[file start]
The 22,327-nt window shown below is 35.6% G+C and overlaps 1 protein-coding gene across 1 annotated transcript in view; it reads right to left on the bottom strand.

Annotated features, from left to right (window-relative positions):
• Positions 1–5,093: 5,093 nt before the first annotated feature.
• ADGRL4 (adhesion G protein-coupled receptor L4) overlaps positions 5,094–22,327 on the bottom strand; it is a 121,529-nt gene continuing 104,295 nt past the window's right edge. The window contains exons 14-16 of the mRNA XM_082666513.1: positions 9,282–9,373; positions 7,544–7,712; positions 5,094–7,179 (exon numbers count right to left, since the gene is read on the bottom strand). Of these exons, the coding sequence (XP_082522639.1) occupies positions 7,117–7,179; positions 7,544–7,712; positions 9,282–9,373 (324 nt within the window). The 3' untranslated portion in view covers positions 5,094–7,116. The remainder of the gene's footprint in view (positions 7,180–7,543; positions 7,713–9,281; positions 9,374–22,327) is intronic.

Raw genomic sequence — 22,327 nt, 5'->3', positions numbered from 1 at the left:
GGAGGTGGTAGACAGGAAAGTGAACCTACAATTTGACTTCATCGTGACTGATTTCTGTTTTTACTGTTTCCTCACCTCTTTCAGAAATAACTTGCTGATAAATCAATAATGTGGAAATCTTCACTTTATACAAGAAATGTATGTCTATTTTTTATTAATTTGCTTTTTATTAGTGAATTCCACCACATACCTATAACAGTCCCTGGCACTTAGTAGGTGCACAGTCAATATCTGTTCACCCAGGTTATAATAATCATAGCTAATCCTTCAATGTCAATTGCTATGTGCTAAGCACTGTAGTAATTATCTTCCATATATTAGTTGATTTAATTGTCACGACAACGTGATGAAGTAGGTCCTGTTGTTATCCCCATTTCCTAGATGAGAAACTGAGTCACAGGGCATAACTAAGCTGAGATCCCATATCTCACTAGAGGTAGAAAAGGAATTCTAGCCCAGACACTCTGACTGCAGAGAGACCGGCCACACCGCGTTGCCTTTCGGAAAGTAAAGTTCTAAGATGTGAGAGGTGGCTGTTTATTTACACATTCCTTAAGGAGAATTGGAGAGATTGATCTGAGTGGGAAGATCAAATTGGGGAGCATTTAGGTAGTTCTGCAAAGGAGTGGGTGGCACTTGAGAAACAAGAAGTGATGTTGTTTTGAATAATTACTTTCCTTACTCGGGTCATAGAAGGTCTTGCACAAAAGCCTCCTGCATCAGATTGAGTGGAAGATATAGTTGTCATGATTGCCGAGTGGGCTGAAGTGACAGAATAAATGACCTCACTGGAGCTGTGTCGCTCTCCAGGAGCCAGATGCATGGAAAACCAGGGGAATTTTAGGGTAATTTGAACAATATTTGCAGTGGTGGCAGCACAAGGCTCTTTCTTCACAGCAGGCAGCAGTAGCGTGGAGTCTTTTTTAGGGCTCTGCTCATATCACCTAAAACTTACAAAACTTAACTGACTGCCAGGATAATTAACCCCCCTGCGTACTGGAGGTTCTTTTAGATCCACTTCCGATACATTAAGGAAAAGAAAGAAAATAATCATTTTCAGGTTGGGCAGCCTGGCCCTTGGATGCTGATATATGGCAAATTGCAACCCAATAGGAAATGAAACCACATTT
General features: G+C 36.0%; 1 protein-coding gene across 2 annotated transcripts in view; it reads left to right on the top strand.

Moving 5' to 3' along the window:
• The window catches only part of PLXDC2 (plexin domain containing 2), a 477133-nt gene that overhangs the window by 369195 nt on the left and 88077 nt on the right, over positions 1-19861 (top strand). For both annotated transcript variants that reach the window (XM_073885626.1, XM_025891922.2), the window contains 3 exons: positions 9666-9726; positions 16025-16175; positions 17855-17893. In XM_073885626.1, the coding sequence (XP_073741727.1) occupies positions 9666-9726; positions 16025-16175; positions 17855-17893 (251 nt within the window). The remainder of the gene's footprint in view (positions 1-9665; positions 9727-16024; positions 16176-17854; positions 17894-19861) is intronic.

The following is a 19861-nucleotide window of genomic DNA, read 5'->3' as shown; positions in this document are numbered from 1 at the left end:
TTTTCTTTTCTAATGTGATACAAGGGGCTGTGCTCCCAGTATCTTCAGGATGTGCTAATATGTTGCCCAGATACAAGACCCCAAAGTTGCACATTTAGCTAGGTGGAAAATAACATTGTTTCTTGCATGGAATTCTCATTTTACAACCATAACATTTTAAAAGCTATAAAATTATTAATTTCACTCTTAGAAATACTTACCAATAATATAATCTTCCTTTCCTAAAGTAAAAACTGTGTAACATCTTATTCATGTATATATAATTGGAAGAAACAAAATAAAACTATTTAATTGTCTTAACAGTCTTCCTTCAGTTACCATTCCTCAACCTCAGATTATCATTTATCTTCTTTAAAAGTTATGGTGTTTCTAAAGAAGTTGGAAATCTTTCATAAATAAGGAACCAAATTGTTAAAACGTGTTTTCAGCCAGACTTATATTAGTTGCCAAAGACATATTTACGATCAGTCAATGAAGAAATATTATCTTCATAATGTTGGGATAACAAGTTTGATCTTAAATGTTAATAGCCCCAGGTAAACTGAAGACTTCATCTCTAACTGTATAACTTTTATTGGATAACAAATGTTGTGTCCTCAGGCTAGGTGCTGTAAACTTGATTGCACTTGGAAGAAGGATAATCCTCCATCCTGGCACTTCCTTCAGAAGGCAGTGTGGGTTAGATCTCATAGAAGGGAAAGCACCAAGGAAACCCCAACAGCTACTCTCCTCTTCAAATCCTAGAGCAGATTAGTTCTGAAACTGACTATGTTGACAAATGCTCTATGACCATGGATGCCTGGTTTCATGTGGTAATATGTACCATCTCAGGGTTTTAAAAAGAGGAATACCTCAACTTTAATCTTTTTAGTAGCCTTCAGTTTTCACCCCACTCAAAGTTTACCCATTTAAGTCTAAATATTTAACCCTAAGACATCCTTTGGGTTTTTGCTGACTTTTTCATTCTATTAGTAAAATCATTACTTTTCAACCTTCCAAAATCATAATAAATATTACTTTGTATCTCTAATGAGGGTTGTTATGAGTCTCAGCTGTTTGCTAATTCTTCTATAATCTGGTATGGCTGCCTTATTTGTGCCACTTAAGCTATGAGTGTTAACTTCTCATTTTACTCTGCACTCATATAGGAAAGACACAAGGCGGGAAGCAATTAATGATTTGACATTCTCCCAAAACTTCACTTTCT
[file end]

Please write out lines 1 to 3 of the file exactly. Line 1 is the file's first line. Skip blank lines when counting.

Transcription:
The 22,327-nt window shown below is 35.6% G+C and overlaps 1 protein-coding gene across 1 annotated transcript in view; it reads right to left on the bottom strand.

Annotated features, from left to right (window-relative positions):
• Positions 1–5,093: 5,093 nt before the first annotated feature.